Is Your Cat Misbehaving: Are Shock Collars For Cats The Answer?

Posted: March 22, 2022 by Anita

shock collars for cats
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Shock collars for cats? Is this really a thing?

Yep.

Before I go any further, let me answer the question; “Are shock collars for cats the answer to discipline or training a bad-ass cat?

No, I don’t believe it is the answer to straighten out a cat with behavior problems.

Okay, now that I got that out of the way, let’s talk about it. Maybe you’re at your wit’s end with your cat’s asshole behavior and unsure what to do. Perhaps you’re on the fence about it and need some answers.

In this article, I discuss, “are shock collars the solution for a misbehaving cat?”

What are cat shock collars?

Shock collars for cats (or training collars) deliver varying levels of shock to a cat to try to curb a negative behavior or for containment.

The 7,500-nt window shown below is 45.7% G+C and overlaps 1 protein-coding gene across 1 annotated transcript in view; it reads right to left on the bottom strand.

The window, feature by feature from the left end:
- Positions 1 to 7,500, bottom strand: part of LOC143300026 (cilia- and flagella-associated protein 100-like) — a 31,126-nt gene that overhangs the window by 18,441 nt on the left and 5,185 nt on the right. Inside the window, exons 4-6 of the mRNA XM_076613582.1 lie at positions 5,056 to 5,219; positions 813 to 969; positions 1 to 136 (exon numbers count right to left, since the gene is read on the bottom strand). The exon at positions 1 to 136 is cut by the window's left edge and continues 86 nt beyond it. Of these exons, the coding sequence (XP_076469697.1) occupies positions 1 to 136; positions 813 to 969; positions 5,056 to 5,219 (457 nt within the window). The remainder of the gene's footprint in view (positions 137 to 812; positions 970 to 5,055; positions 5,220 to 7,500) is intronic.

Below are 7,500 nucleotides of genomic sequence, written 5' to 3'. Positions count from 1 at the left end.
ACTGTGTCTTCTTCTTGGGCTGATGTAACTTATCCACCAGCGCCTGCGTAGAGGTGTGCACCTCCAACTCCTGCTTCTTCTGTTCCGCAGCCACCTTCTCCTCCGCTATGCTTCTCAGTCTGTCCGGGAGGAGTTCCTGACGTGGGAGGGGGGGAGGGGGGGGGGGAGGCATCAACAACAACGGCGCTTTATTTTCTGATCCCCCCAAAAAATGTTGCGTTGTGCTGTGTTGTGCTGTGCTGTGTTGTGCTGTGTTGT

Shock collars were initially intended for training hunting dogs. The earlier shock collars were high-powered and quite painful. The modern-day shock collar can deliver low levels of shock that could be painful, especially for a cat.

A cat shock collar looks like a regular collar but has a small device capable of giving an electrical shock.

Types of shock collars for cats

Shock collars for cats are used for the following:

  • Obedience (or training) – cat owners observe their cat acting in a negative manner a shock is delivered to the collar via a remote.
  • Containment – as the cat approaches the boundaries of the yard, a shock is delivered to the collar via a closed loop circuit box that transmits a radio signal to the collar. The system contains in-ground wiring that once crossed by the cat delivers a shock.

Are shock collars safe for cats?

No.

In most Europe and Australia, you cannot use them on pets. In the United States, we haven’t banned them for dogs, let alone cats.

Shock collars for cats can be dangerous. Most shock collars are made for dogs, although you are starting to see them advertised for cats.